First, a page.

We met up with Jean today for a walk. I found a new place that we’ve drive by without noticing up until now. It’s just into Virginia and right off the Capitol Beltway on Georgetown Pike. The hike was pleasant, although there’s a significant climb both ways down to the river. This waterfall is where Scott’s Run empties into the Potomac River. We also walked a little way down the river before retracing our steps back to the parking area. It’s a nice, quiet place and we really enjoyed it. Of course, that may have been the company, as much as the location. It’s always good to be with Jean.
Tagged With: Hike
Yesterday’s outing was to a flat location (Plum Island) so we went to the other extreme today. After breakfast we drove up to Mount Major, overlooking Lake Winnipesaukee. The parking lot was full and overflowing but we were fortunate enough to get there just as someone was pulling out so we got a good parking spot. We went up by the Mt. Major Main Trail (1.4 miles, blue blazes) and then down the Boulder Loop trail (1.5 miles, yellow blazes). It’s a fairly steep climb but we managed it without too much trouble. It was certainly worth the effort. The woods below us were not yet at the peak of their fall color. Nevertheless, the view was terrific. I took a 13 shot panorama looking over the lake, which turned out pretty well. We also took a few of the two of us, including this one (with the camera sitting right down on the rocks).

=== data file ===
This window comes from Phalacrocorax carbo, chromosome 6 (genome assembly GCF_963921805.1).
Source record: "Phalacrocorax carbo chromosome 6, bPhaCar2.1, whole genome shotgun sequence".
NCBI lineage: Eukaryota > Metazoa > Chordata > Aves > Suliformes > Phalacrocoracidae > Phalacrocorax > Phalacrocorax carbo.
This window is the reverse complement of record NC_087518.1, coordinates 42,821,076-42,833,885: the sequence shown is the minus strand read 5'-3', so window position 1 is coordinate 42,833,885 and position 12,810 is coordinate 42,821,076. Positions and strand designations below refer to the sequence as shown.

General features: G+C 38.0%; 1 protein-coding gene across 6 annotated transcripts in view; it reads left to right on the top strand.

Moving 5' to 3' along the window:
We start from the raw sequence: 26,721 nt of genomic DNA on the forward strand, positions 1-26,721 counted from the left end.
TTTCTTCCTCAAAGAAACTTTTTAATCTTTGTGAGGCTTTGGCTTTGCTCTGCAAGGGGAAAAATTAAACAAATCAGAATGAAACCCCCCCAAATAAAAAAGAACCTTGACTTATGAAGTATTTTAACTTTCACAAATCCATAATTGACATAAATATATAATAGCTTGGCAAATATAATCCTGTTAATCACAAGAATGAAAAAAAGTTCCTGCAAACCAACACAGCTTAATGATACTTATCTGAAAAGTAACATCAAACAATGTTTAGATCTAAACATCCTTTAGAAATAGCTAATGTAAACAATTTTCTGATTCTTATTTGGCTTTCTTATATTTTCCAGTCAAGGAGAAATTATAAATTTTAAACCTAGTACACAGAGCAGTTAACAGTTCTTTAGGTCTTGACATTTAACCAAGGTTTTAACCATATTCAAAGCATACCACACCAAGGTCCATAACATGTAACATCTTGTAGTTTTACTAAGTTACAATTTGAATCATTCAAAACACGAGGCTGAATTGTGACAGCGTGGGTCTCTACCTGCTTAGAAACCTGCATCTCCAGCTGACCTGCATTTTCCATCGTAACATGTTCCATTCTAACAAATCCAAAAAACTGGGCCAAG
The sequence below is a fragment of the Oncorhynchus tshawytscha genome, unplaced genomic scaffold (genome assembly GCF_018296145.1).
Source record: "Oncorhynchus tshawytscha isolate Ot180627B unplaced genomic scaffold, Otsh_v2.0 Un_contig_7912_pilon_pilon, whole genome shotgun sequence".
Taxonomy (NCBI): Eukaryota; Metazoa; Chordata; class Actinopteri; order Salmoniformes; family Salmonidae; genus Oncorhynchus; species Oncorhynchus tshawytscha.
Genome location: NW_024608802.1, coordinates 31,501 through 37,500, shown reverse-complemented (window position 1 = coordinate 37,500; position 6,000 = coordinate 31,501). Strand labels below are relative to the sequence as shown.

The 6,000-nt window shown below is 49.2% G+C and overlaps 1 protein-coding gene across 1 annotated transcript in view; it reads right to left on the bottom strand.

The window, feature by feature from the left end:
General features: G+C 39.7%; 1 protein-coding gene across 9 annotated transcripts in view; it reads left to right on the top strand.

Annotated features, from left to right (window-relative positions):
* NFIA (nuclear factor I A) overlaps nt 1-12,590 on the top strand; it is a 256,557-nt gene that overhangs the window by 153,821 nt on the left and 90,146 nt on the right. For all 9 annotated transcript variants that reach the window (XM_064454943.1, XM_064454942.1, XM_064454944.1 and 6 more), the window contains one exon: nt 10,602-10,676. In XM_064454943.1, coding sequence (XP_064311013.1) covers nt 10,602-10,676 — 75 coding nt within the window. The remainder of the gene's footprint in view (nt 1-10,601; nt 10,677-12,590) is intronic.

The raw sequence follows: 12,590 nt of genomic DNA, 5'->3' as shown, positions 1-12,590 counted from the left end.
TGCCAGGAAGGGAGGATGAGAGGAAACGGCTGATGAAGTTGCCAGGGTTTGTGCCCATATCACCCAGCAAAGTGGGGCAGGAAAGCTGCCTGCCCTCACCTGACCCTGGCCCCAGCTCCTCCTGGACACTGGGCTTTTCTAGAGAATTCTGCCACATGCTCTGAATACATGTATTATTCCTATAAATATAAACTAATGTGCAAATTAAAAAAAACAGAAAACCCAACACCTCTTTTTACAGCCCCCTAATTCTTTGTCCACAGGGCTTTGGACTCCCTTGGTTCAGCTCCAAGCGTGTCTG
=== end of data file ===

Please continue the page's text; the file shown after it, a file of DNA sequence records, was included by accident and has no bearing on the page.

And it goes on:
Cathy, Brian, two dogs, and I hiked up Mt. Roberts today. We started from the trailhead on Basin Road (elevation about 280 feet above sea level). The trail goes up pretty steeply but we’ve done it before, so there were no surprises. A few people passed us when we stopped to rest at a log bench but we passed a few others, so we were not the slowest hikers out there.